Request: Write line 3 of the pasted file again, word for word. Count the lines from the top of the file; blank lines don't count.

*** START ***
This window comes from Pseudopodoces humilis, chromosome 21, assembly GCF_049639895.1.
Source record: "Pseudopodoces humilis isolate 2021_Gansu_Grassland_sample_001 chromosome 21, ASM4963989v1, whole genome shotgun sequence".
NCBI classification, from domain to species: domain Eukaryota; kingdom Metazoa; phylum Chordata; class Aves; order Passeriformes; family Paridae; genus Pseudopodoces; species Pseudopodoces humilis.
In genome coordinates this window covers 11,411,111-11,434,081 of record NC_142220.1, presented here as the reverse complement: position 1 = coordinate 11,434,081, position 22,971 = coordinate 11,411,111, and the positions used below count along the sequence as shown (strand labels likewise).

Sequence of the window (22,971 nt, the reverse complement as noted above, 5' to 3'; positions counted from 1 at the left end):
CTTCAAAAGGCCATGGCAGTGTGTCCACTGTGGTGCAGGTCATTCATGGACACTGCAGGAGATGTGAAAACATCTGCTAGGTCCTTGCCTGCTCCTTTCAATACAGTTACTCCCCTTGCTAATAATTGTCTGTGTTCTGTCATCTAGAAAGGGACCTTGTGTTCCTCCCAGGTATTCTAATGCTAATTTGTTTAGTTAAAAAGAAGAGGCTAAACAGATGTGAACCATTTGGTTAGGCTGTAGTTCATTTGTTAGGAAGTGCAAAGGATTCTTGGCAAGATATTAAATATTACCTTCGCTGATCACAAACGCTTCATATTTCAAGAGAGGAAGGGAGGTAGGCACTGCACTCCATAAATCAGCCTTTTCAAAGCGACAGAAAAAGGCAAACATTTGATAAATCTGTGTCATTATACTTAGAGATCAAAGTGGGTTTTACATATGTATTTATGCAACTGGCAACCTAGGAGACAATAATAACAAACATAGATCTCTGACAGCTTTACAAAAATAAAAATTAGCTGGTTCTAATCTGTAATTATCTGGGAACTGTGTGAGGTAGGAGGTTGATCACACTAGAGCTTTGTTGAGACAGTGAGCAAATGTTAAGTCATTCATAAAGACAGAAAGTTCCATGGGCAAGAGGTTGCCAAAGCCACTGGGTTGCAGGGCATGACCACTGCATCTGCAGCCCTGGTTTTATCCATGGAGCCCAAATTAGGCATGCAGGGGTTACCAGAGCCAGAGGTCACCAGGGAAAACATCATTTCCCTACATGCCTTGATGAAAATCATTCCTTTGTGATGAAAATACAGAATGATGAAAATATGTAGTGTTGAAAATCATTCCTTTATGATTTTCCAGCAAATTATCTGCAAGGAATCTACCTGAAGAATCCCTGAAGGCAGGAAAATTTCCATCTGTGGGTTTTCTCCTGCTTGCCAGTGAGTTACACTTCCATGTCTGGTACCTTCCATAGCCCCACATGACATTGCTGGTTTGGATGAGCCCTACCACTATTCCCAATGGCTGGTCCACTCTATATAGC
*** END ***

NCBI classification, from domain to species: domain Eukaryota; kingdom Metazoa; phylum Chordata; class Aves; order Passeriformes; family Paridae; genus Pseudopodoces; species Pseudopodoces humilis.